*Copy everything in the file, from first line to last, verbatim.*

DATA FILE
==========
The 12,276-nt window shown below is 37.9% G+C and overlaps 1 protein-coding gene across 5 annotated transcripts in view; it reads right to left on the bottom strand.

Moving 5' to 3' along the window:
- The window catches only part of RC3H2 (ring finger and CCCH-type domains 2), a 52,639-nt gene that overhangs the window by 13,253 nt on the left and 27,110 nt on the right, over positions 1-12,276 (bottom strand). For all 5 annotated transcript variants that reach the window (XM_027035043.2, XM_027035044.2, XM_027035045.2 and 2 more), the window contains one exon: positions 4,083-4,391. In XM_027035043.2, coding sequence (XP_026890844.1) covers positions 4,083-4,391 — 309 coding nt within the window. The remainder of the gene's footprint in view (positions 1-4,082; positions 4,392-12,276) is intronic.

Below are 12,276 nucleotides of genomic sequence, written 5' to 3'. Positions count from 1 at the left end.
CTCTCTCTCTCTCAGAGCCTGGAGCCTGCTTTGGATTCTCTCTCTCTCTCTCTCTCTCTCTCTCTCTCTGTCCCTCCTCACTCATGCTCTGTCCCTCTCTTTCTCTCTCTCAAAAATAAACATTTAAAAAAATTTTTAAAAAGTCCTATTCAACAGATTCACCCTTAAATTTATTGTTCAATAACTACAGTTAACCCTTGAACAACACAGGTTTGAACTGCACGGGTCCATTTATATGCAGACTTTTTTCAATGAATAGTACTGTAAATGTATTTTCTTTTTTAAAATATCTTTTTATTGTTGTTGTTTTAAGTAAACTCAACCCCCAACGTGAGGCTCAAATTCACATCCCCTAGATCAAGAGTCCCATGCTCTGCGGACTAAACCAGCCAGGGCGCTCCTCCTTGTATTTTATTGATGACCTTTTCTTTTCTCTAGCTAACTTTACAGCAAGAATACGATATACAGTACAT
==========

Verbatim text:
The 12,276-nt window shown below is 37.9% G+C and overlaps 1 protein-coding gene across 5 annotated transcripts in view; it reads right to left on the bottom strand.

Moving 5' to 3' along the window:
- The window catches only part of RC3H2 (ring finger and CCCH-type domains 2), a 52,639-nt gene that overhangs the window by 13,253 nt on the left and 27,110 nt on the right, over positions 1-12,276 (bottom strand). For all 5 annotated transcript variants that reach the window (XM_027035043.2, XM_027035044.2, XM_027035045.2 and 2 more), the window contains one exon: positions 4,083-4,391. In XM_027035043.2, coding sequence (XP_026890844.1) covers positions 4,083-4,391 — 309 coding nt within the window. The remainder of the gene's footprint in view (positions 1-4,082; positions 4,392-12,276) is intronic.

Below are 12,276 nucleotides of genomic sequence, written 5' to 3'. Positions count from 1 at the left end.
CTCTCTCTCTCTCAGAGCCTGGAGCCTGCTTTGGATTCTCTCTCTCTCTCTCTCTCTCTCTCTCTCTCTGTCCCTCCTCACTCATGCTCTGTCCCTCTCTTTCTCTCTCTCAAAAATAAACATTTAAAAAAATTTTTAAAAAGTCCTATTCAACAGATTCACCCTTAAATTTATTGTTCAATAACTACAGTTAACCCTTGAACAACACAGGTTTGAACTGCACGGGTCCATTTATATGCAGACTTTTTTCAATGAATAGTACTGTAAATGTATTTTCTTTTTTAAAATATCTTTTTATTGTTGTTGTTTTAAGTAAACTCAACCCCCAACGTGAGGCTCAAATTCACATCCCCTAGATCAAGAGTCCCATGCTCTGCGGACTAAACCAGCCAGGGCGCTCCTCCTTGTATTTTATTGATGACCTTTTCTTTTCTCTAGCTAACTTTACAGCAAGAATACGATATACAGTACAT